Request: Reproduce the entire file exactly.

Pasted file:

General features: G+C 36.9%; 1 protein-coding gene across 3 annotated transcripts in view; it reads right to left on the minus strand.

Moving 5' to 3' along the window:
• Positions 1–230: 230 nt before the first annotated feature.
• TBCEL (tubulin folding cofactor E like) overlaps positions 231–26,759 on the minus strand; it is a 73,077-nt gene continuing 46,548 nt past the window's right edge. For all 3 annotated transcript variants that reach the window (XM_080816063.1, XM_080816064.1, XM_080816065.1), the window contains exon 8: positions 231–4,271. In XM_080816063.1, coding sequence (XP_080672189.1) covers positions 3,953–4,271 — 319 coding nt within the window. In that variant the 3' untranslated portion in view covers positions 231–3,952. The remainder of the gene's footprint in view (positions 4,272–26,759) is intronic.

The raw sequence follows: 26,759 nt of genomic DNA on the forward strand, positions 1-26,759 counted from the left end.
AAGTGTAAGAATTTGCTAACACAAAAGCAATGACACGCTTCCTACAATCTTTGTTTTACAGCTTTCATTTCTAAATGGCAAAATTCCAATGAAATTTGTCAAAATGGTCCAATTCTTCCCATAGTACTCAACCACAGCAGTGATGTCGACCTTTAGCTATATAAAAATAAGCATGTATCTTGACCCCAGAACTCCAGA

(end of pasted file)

General features: G+C 36.9%; 1 protein-coding gene across 3 annotated transcripts in view; it reads right to left on the minus strand.

Moving 5' to 3' along the window:
• Positions 1–230: 230 nt before the first annotated feature.
• TBCEL (tubulin folding cofactor E like) overlaps positions 231–26,759 on the minus strand; it is a 73,077-nt gene continuing 46,548 nt past the window's right edge. For all 3 annotated transcript variants that reach the window (XM_080816063.1, XM_080816064.1, XM_080816065.1), the window contains exon 8: positions 231–4,271. In XM_080816063.1, coding sequence (XP_080672189.1) covers positions 3,953–4,271 — 319 coding nt within the window. In that variant the 3' untranslated portion in view covers positions 231–3,952. The remainder of the gene's footprint in view (positions 4,272–26,759) is intronic.

The raw sequence follows: 26,759 nt of genomic DNA on the forward strand, positions 1-26,759 counted from the left end.
AAGTGTAAGAATTTGCTAACACAAAAGCAATGACACGCTTCCTACAATCTTTGTTTTACAGCTTTCATTTCTAAATGGCAAAATTCCAATGAAATTTGTCAAAATGGTCCAATTCTTCCCATAGTACTCAACCACAGCAGTGATGTCGACCTTTAGCTATATAAAAATAAGCATGTATCTTGACCCCAGAACTCCAGA